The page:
Mask pickup will be drive-thru style at the entrance off Tower Drive and Exposition Drive, near the downtown airport. Businesses will be limited to 100 masks each while supplies last.
Mask recipients will be required to sign the Greater Greenville Pledge. The pledge is a commitment by businesses to clean frequently, limit capacity, encourage social distance, monitor employee health and encourage face covering.
Clemson students will need to wear masks this fall
Anyone on Clemson University's campus this fall will be required to wear a face mask in most settings, the university announced Friday.
The university will also require that students and staff test negative for the coronavirus five days before arriving on campus. Anyone who tests positive will have to self-isolate for 10 days.
Artisphere has been canceled for 2020
The 16th annual Artisphere presented by TD Bank has been canceled for 2020. It had been rescheduled from May to August 21-23 but festival organizers cited concerns about the health and safety of artists and patrons for the decision. The organizers will look to virtual platforms to present this year’s event.
“After months of careful deliberation, we feel that cancelling the event is the right thing to do for our artists and patrons,” Linda Hannon, President, Artisphere Board of Directors, said in a press release. “Asking artists to travel from across the country to Greenville isn’t prudent at this time and the social distancing protocols we would want to put in place to keep patrons safe would restrict festival attendance by 80%. It would not be the experience Greenville residents and visitors have come to expect from Artisphere. We are confident this is the right decision for our organization.”
Details concerning a virtual experience will be available on artisphere.org and Artisphere social media channels.
Clemson has had 23 of 120 football players test positive
Although nearly one out of every five players on Clemson’s football roster have tested positive for the coronavirus, the university doesn't believe that a recent demonstration organized by members of the team is to blame.
All 120 players on the Tigers’ football roster have been tested, with 23, or 19.2 percent, testing positive as of Thursday.
Many child care centers could close permanently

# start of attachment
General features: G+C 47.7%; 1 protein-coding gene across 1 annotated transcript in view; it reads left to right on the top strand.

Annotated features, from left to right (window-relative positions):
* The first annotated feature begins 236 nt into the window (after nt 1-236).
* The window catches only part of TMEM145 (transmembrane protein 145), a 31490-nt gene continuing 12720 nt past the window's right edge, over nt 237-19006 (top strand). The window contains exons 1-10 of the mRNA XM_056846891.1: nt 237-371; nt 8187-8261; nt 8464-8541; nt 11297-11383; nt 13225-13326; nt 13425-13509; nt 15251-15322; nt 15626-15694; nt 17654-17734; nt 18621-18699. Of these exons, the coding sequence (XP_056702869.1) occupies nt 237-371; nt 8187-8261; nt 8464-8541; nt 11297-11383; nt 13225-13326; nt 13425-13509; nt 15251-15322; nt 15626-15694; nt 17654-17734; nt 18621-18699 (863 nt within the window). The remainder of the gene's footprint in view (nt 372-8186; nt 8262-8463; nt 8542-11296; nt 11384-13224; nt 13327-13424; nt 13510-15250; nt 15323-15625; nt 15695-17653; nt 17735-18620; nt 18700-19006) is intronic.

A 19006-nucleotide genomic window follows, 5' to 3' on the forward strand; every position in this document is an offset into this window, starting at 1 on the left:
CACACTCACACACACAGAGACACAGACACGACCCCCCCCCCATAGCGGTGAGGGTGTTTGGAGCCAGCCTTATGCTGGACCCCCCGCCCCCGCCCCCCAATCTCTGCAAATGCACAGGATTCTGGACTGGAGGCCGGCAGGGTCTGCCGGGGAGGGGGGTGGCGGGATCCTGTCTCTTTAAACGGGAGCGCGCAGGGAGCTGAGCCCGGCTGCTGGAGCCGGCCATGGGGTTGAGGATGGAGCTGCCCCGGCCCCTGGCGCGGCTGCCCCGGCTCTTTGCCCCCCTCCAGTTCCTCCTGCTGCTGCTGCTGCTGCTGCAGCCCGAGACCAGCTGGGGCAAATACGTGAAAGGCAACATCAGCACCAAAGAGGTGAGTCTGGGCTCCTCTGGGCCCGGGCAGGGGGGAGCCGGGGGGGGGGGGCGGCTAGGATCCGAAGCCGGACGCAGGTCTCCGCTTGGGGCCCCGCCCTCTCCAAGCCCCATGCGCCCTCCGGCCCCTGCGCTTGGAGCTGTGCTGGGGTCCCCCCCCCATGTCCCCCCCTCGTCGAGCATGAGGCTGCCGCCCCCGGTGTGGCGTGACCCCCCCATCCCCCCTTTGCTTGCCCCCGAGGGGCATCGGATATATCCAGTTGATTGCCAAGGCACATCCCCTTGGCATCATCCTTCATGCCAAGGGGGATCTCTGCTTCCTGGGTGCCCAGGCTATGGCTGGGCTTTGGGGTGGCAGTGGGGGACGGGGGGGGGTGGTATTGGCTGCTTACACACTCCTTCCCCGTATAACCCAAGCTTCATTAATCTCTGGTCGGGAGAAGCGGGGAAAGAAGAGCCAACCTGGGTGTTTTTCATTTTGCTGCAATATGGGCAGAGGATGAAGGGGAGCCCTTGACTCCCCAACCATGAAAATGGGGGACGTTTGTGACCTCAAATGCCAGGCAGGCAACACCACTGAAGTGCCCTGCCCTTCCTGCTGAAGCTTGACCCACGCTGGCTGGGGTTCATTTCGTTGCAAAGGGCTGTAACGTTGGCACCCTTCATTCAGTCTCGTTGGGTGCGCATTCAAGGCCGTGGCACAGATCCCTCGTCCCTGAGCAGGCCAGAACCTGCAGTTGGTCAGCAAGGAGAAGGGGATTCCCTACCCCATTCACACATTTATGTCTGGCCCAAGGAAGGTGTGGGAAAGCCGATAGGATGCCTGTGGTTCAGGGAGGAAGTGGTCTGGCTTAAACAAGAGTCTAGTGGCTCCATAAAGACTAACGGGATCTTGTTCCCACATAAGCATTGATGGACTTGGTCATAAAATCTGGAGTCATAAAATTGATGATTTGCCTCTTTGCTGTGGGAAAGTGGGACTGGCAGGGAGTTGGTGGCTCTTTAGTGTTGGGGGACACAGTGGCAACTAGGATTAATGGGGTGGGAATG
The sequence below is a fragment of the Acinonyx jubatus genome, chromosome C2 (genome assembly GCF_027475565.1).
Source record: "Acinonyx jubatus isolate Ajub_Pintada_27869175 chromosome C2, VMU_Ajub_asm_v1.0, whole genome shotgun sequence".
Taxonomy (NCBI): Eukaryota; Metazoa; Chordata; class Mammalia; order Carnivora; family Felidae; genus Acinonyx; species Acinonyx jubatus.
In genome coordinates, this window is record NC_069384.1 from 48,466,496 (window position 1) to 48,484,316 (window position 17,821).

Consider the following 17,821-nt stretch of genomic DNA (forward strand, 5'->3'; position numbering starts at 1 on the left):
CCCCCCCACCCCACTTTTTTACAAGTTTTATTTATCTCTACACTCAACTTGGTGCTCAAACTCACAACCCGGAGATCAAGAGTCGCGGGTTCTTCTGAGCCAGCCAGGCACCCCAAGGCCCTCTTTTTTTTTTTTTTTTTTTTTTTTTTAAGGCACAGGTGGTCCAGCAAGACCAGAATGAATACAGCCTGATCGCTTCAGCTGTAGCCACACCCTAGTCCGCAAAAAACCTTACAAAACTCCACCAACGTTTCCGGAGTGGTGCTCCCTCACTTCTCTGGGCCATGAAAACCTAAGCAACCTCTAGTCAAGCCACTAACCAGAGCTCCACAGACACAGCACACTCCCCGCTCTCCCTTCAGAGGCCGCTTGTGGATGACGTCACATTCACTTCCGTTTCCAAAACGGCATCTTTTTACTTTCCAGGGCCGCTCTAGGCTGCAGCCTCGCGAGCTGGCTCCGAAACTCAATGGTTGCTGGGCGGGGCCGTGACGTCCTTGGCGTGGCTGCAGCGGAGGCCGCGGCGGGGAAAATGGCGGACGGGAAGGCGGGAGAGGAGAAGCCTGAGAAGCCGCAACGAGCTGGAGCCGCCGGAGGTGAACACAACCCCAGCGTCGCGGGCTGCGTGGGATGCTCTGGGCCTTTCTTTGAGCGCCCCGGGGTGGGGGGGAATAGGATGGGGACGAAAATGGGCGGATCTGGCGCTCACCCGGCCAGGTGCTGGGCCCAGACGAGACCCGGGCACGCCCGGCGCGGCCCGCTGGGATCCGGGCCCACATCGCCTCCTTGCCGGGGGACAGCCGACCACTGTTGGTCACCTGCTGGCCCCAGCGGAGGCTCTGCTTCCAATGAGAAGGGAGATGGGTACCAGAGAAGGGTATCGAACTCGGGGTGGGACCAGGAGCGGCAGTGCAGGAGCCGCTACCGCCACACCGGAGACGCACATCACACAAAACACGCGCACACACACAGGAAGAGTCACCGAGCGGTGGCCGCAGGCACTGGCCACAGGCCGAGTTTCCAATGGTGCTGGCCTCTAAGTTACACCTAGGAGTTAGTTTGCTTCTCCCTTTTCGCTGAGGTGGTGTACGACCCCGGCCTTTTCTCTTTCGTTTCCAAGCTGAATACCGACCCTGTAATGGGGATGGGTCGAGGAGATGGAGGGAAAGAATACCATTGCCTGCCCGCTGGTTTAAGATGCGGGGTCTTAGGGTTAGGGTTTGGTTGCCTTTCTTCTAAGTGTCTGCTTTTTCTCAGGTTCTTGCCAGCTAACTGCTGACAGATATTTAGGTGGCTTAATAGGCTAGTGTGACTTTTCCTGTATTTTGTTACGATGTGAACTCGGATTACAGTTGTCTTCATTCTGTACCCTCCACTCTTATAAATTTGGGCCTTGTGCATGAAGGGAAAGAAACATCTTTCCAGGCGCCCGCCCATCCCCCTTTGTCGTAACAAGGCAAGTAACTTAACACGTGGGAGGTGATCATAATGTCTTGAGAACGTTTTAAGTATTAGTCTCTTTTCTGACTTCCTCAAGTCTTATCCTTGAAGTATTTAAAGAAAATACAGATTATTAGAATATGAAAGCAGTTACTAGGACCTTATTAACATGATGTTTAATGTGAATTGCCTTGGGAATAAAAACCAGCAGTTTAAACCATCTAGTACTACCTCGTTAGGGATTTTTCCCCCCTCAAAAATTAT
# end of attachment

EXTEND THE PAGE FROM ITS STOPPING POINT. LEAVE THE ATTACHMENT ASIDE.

The economic fallout from the coronavirus may cause many child care centers to close permanently.
But, this is not surprising to those in the industry.
"It was always a weak industry, and it was very vulnerable," said Jamie Moon, president of the Institute for Child Success, a Greenville-based policy and research organization. "The pandemic has only served to highlight that vulnerability, and it's really a shame because it's such a critical part of having a robust economy."
What to know Friday
- The South Carolina Department of Health and Environmental Control announced 1,106 new confirmed cases of coronavirus in the state as well as 8 additional deaths. Charleston County led the state with 208 new cases.
- With the surge in hospitalized patients battling COVID-19 symptoms in South Carolina, local health officials say they’ve burned through a stockpile of blood plasma, which is being used in a clinical trial to boost patients’ ability to fight off the virus.
- South Carolina Attorney General Alan Wilson said late Wednesday that he believes Greenville and Columbia acted lawfully when the cities approved emergency measures this week requiring people to wear masks in certain public settings.
- Greenville County Schools suspended summer practices by athletic teams until pandemic numbers improve, and postponing Academic Recovery Camps until at least July 20.
- In the claim week ending June 20, 17,098 people filed their initial claim for unemployment insurance. This is a decrease of 2,268 initial claims from the week prior.